about a month ago
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Why Phone Stores Should Stockpile Replacements

bennetthaselton Re:working capital (253 comments)

Thanks, this is a lot more thoughtful than a lot of the ranting comments that got posted in response. So what if you minimized the cost by (1) only requiring the loaner phones to be available from one store in the area, that the customer could drive to (instead of in every retail location) and (2) only requiring the store to give out a loaner phone, not necessarily the same model. Now you've driven the cost down from $2,500 per store to $50, per, say, every 10 stores, or $5 per store? Presumably that's a much less burdensome regulation.

about a month ago
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Lots Of People Really Want Slideout-Keyboard Phones: Where Are They?

bennetthaselton Re:Where are the buggy whip dealers? (544 comments)

Oh OK. Well actually I considered that, but the problem is how to weigh the opinions of people who have only ever used virtual keyboards because they've never known anything else, possibly because the store didn't even offer anything else as an option. I think it would be absurd to count those all as votes for "virtual keyboards". Maybe some of them are just sure that they don't want a slide-out keyboard, but based on the evidence from the stores, it looks as if far more of them just didn't have that option, or didn't know that they did. In the end I decided just to count the opinions of people who had tried them both.

about 2 months ago
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Lots Of People Really Want Slideout-Keyboard Phones: Where Are They?

bennetthaselton Re:Where are the buggy whip dealers? (544 comments)

What specifically do you think was the "wrong question" and what do you think would be a "right question"?

about 2 months ago
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Lots Of People Really Want Slideout-Keyboard Phones: Where Are They?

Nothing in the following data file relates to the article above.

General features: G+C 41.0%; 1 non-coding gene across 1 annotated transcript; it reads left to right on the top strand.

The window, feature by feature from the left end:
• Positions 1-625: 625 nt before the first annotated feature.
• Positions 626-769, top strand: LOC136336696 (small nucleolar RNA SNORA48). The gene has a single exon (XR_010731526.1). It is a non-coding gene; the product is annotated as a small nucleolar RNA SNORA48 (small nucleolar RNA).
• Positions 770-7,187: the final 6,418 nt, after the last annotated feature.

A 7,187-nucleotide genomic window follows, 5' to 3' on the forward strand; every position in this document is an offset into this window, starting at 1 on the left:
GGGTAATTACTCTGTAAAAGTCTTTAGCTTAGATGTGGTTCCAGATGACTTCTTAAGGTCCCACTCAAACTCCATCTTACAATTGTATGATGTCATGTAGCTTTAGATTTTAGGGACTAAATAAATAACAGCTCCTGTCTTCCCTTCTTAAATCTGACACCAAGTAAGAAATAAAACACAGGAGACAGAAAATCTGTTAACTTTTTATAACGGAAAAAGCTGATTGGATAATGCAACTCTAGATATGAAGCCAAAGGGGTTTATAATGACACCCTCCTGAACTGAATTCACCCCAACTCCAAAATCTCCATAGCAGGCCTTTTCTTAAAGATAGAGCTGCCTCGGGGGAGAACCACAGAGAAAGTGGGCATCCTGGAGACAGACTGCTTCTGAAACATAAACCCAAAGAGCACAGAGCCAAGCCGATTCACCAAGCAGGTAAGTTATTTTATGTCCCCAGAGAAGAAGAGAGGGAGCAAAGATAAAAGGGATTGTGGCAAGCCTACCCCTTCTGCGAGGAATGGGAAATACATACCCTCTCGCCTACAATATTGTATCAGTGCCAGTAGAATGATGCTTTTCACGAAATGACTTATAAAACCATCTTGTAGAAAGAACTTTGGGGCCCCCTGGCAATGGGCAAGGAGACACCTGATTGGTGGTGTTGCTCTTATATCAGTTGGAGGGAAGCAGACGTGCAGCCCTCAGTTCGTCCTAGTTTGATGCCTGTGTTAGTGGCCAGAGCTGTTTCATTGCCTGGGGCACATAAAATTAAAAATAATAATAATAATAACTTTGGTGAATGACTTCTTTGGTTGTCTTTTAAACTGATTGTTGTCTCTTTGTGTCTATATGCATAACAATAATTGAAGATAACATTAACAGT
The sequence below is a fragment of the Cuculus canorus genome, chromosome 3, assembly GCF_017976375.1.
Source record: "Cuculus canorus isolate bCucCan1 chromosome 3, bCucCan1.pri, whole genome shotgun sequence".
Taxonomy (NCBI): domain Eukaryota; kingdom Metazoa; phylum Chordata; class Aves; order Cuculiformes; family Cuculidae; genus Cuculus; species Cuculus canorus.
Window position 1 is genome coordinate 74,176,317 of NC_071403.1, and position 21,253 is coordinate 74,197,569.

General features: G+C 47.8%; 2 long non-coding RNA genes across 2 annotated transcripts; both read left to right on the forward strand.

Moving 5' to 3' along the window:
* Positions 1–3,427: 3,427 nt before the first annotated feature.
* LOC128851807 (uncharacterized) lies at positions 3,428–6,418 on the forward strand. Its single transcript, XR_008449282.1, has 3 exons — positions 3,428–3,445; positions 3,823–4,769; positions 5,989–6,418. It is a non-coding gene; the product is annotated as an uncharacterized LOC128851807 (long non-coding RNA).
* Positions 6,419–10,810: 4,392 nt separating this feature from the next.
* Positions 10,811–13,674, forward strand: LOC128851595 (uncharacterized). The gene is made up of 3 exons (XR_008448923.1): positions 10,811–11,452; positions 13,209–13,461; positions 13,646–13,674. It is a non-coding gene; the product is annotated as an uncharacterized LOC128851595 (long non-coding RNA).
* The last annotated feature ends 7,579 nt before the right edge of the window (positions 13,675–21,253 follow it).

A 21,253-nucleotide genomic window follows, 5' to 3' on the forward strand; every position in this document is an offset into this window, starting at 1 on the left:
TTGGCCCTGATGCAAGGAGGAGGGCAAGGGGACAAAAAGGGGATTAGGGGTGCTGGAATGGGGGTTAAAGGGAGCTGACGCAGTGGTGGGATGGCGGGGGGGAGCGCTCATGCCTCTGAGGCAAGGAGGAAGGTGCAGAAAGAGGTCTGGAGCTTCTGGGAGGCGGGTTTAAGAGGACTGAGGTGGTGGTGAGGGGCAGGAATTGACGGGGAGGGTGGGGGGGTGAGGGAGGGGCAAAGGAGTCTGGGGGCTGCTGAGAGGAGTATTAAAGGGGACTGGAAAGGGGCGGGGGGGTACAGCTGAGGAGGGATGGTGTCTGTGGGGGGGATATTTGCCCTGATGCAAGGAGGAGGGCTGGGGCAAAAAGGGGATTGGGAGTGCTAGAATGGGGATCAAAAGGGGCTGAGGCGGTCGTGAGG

bennetthaselton Re:Where are the buggy whip dealers? (544 comments)

copied from a comment I just wrote elsewhere: it was just a quick and dirty survey to show that the proportion of people who want slideout keyboard phones is not zero, like the stores are pretending that it is

about 2 months ago
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Lots Of People Really Want Slideout-Keyboard Phones: Where Are They?

bennetthaselton Re:Where are the buggy whip dealers? (544 comments)

What I wrote was: "Obviously that's too small of a sample to be very precise about the percentage of users that prefer slide-out keyboards (apart from the fact that Mechanical Turk users are unrepresentative of the general population in several ways), but it does mean that the near-extinction of slideout-keyboard phones in retail stores is probably not in proportion to what people actually want."

i.e., it was just a quick and dirty survey to show that the proportion of people who want slideout keyboard phones is not zero, like the stores are pretending that it is.

about 2 months ago
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Lots Of People Really Want Slideout-Keyboard Phones: Where Are They?

bennetthaselton Re:My preference too (544 comments)

hig fve!

about 2 months ago
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Why My LG Optimus Cellphone Is Worse Than It's Supposed To Be

bennetthaselton Re:original title (291 comments)

If you don't think the statements are correct, then it's incumbent on you to say what you think is incorrect.

If you do think they're correct but you "don't see why you should comment on them", what on Earth are you doing in the comments section?

about 2 months ago
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Why My LG Optimus Cellphone Is Worse Than It's Supposed To Be

bennetthaselton Re:original title (291 comments)

What about the Stratosphere, which I wrote about previously? That didn't have a slide-out keyboard and so presumably wasn't serving a niche market. That was the one where the calendar app highlighted the wrong date as "today", because it (apparently) computed "today" based on GMT rather than the phone's current time zone.

about 2 months ago